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What Can You Put Into A Composter?


Composting is an affordable, environmentally friendly way to dispose of waste. A large portion of the waste we normally throw away can be used as materials for composting, and these materials can be converted into high-quality organic fertiliser through composting. This fertiliser can be used in farms, gardens, etc.


Most people think composting is easy, just throw brown and green kitchen organics into a pile and let nature do the rest of the steps, but what you need to know is what to put in and what not to put in.


What Is Composting?

Composting is a process of converting organic waste into organic fertiliser by controlling temperature, humidity and oxygen supply to promote the growth and activity of micro-organisms that break down organic matter into more stable organic matter. The following is the composting process.


Microbial decomposition: the main process of composting is the decomposition by microorganisms. These microorganisms include bacteria, fungi and other microorganisms that break down organic matter under suitable environmental conditions.


Thermal Fermentation: During the composting process, the decomposition of organic matter releases energy, resulting in an increase in temperature. High temperatures help kill pathogens and weed seeds and promote rapid decomposition of organic matter.


Humidity and Oxygen Regulation: Compost piles require proper humidity and oxygen supply to support microbial growth and activity. Too much or too little humidity can affect the rate of decomposition, while too little oxygen can cause the compost to produce a bad odour and slow down the rate of decomposition.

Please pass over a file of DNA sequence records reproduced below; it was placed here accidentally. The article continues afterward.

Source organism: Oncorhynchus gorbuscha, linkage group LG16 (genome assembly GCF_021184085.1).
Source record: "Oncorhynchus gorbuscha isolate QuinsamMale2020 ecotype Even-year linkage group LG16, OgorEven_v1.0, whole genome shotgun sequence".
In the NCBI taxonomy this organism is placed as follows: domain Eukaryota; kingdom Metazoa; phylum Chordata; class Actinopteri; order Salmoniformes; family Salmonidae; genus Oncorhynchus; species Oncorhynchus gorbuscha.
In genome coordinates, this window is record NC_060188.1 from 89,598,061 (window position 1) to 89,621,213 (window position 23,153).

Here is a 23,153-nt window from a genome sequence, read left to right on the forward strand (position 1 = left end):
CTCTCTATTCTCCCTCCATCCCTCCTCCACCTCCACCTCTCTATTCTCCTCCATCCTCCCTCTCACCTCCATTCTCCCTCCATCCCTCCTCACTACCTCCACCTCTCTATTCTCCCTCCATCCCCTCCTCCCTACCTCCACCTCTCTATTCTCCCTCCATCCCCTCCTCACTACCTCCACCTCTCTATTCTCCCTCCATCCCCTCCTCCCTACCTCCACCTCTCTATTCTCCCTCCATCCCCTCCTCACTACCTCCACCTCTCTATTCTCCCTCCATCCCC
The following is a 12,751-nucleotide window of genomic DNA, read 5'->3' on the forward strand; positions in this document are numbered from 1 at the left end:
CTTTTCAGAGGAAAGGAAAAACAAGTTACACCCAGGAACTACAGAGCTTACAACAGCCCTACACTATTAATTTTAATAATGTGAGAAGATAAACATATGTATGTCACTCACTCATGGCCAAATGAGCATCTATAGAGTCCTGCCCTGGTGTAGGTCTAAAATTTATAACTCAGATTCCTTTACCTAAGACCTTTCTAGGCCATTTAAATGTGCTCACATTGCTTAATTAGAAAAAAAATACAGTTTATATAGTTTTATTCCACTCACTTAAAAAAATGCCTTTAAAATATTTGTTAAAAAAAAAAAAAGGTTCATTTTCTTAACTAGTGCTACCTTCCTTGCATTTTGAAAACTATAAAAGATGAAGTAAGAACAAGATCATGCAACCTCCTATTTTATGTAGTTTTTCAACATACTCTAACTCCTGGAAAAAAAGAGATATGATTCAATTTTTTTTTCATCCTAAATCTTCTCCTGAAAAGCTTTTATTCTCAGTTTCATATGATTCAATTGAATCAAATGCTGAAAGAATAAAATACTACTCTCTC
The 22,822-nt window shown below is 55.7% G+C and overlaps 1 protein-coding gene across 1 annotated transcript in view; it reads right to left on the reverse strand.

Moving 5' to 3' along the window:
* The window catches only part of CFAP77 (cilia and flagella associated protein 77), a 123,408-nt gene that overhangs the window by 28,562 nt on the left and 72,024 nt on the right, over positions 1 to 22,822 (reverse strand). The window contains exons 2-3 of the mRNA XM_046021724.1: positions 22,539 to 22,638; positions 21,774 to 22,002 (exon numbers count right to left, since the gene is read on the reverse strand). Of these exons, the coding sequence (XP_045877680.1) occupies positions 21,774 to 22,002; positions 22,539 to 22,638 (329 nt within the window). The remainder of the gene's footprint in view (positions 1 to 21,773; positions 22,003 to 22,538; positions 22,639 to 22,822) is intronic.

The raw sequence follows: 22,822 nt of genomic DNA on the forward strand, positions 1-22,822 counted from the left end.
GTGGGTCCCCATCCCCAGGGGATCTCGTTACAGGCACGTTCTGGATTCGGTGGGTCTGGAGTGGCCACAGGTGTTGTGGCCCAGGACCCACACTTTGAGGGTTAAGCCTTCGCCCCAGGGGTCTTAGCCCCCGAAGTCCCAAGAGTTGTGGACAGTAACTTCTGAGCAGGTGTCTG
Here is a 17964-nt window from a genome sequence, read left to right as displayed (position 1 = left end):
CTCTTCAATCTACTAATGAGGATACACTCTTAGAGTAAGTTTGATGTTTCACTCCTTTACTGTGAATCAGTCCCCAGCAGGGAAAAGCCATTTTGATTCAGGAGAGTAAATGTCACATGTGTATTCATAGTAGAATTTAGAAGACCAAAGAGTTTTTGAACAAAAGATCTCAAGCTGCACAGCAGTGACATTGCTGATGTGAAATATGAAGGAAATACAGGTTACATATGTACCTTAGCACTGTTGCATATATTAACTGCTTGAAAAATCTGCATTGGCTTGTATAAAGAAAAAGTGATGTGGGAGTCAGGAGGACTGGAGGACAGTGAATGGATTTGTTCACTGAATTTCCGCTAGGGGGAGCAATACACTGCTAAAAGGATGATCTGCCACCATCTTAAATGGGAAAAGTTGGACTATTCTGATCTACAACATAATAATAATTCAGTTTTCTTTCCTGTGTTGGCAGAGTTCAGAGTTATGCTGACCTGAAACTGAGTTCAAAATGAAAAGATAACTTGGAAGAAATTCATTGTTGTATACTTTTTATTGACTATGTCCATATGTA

Conversion of organic matter: Organic waste is gradually converted into more stable organic matter during the composting process, eventually forming a mature organic fertiliser that is rich in organic matter, trace elements and nutrients that are beneficial to plant growth.


List of Items That Should And Should Not Be Composted


Food Suitable for Composting Food Not Suitable for Composting
Vegetable and fruit scraps Animal products (meat, fish, eggshells, etc.)
Coffee grounds and tea leaves Cooking oils and fats
Bread crumbs and rice Dairy products (cheese, milk, etc.)
Vegetable and fruit peels Candies and desserts
Fruit pits and seeds Sauces and condiments
Expired vegetables and fruits Tissues and paper towels
Residual vegetables and fruits Soaps and cleansers
Nut shells and seeds Animal feces
Grass clippings and lawn trimmings Toxic plants (e.g., poisonous mushrooms)

Note: Although some foods can theoretically decompose, placing them in the compost pile may attract pests or create odours, so it's best not to place them directly in the compost. Some foods that are prone to odour require the use of an electric composter to generate pre-composted material.


How to Deal With Food That is Not Suitable for Composting?


Foods that are not suitable for composting usually include animal products (e.g. meat, fish, eggshells), dairy products (e.g. cheese, milk), edible oils and fats, sweets and desserts. These foods are prone to causing odours, attracting pests or producing harmful bacteria in the compost heap, so it is not recommended to put them directly into the compost heap.


Specialist disposal sites: Some areas offer specialised waste disposal services. These units usually adopt more environmentally friendly and safer ways to dispose of such unsuitable food waste.


Reduce food waste: The best way to deal with food waste is to minimise it and avoid generating large quantities of food that is not suitable for composting. The generation of unsuitable food for composting can be effectively minimised through rational planning of food purchases and storage, as well as rational use of surplus food.


Using an electric composter: Electric composters can pre-treat animal products (e.g. meat, fish, eggshells), dairy products (e.g. cheese, milk) and other foods that are not suitable for direct composting. Food waste is processed into pre-composted material through heating, grinding and sterilisation. Re-introduction into the composting area for microbial decomposition reduces pest attraction and odour emission.

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